How can a Caveat protect your interest?

What is a caveat?

A caveat is a statutory notice that is registered against the Certificate of Title for land. It serves as a notice that the person lodging the caveat (‘the caveator’) has an interest in the land. One purpose of lodging a caveat is to Continue reading

Can directors of building company be personally liable for leaky homes?

Drillien v Tubberty (High Court, Auckland CIV 2004-404-2873, 15 February 2005, Associate Judge Faire)

The leaky building saga has seen plaintiffs seek to make liable all of those involved in the construction of a property. In this case the defendant and his wife were the directors and shareholders of a company that purchased, developed, and sold residential properties in Auckland. This was an attempt by the plaintiff to make the defendant personally liable for the defects in the cladding, the external joinery, the roof and the structural framing timbers, on the basis that he owed them, as purchasers of the building, a personal duty of care in its construction. Continue reading

Who can receive a commission as a real estate agent?

Cornerstone Group Ltd v OPM Financial Solutions Ltd (Court of Appeal, CA 11/05, 20 March 2006, Robertson, Randerson and Panckhurst JJ)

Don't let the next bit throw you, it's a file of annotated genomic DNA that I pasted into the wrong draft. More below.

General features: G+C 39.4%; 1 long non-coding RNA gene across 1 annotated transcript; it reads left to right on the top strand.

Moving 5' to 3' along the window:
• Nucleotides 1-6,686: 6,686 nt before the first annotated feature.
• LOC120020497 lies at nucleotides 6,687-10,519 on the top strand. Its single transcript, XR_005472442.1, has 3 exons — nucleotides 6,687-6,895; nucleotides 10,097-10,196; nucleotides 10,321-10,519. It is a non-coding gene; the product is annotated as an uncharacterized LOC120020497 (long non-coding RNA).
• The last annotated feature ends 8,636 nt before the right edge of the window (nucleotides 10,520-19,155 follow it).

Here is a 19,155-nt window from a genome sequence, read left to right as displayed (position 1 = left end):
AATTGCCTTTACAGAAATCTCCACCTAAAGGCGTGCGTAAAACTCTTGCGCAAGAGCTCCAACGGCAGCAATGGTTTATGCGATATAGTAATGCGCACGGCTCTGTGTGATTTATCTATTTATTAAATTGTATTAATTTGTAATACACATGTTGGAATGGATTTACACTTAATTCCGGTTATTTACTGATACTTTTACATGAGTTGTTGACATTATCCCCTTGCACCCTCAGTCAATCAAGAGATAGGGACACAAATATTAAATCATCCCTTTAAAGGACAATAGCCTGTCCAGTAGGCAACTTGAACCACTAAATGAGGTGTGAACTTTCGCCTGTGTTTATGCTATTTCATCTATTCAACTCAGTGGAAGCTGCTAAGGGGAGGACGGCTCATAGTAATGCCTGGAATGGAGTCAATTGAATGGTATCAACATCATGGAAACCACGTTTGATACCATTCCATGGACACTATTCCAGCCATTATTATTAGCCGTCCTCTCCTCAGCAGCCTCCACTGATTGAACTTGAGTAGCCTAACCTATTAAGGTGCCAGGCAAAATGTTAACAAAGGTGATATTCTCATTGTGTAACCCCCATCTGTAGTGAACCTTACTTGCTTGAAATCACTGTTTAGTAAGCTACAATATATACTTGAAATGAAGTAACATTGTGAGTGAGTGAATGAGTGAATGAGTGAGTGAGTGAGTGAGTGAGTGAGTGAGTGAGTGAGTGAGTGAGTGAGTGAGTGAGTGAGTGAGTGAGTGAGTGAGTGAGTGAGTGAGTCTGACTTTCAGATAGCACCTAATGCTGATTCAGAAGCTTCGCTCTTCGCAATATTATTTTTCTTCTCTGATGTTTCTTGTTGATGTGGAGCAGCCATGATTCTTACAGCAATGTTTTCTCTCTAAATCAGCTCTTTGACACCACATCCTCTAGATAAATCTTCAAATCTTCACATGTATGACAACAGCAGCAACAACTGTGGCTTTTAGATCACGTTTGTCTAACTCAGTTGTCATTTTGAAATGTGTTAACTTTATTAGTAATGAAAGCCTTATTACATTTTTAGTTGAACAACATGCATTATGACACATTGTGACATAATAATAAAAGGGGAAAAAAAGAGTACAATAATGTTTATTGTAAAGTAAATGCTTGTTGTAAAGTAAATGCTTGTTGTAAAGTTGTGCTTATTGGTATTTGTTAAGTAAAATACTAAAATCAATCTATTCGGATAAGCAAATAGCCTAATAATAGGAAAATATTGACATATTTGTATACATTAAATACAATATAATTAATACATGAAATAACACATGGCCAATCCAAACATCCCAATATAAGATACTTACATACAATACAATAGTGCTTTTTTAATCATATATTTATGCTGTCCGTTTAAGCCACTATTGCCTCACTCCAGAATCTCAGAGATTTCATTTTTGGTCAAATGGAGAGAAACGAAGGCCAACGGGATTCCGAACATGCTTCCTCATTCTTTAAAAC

Can anyone who has helped you sell your property ask you to pay them a commission?

This concerned a number of issues arising from the development of a block of apartments at Orewa, north of Auckland, known as the “Nautilus”. The developer was Cornerstone Group Ltd. The only issue of concern here is whether OPM Financial Solutions Ltd (“OPM”) was entitled to recover commission for its part in selling the apartments. Continue reading

How can a landlord raise rent price?

Trace Investments Ltd v Prince’s Wharf Property Fund Ltd (High Court, Auckland CL13/02, 5 July 2002, Fisher J)

With rising rental price, you as a landlord may want to raise the rent of your rental property. How can you do this effectively?

The decision involves an application by the tenant for a declaratory order that the notice given by the landlord purporting to initiate the rent review was invalid. Continue reading

Can a land use consent affect valuation of ground rental?

Viaduct Harbour Holdings Ltd v Westhaven Properties Ltd (2005) 5 NZCPR 730

The characteristic feature of a ground lease is that the rental is assessed on the value of the land alone, ignoring the value of any improvements. If the lessee has obtained a land use consent which makes it possible to use the land more profitably, can this be taken into account in a valuation for rental review purposes? Continue reading